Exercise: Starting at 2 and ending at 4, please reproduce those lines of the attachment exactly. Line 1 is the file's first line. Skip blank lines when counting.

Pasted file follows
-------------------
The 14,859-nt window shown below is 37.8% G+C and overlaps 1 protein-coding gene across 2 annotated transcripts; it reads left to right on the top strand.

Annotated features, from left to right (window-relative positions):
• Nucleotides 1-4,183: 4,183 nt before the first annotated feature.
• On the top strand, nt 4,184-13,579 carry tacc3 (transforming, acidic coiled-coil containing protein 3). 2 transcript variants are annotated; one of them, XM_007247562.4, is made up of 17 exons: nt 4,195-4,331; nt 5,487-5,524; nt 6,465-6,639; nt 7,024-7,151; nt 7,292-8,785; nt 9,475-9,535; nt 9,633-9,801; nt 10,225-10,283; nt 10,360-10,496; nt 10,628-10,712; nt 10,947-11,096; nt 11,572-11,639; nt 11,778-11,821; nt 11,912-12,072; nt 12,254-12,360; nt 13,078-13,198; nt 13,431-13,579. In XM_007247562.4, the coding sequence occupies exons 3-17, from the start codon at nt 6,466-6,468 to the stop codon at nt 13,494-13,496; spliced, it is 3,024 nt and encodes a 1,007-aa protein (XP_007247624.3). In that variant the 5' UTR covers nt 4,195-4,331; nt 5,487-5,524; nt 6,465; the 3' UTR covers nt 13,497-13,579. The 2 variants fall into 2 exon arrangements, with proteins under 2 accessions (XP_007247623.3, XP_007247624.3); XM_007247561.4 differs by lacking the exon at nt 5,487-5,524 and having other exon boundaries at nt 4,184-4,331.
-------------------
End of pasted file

Annotated features, from left to right (window-relative positions):
• Nucleotides 1-4,183: 4,183 nt before the first annotated feature.
• On the top strand, nt 4,184-13,579 carry tacc3 (transforming, acidic coiled-coil containing protein 3). 2 transcript variants are annotated; one of them, XM_007247562.4, is made up of 17 exons: nt 4,195-4,331; nt 5,487-5,524; nt 6,465-6,639; nt 7,024-7,151; nt 7,292-8,785; nt 9,475-9,535; nt 9,633-9,801; nt 10,225-10,283; nt 10,360-10,496; nt 10,628-10,712; nt 10,947-11,096; nt 11,572-11,639; nt 11,778-11,821; nt 11,912-12,072; nt 12,254-12,360; nt 13,078-13,198; nt 13,431-13,579. In XM_007247562.4, the coding sequence occupies exons 3-17, from the start codon at nt 6,466-6,468 to the stop codon at nt 13,494-13,496; spliced, it is 3,024 nt and encodes a 1,007-aa protein (XP_007247624.3). In that variant the 5' UTR covers nt 4,195-4,331; nt 5,487-5,524; nt 6,465; the 3' UTR covers nt 13,497-13,579. The 2 variants fall into 2 exon arrangements, with proteins under 2 accessions (XP_007247623.3, XP_007247624.3); XM_007247561.4 differs by lacking the exon at nt 5,487-5,524 and having other exon boundaries at nt 4,184-4,331.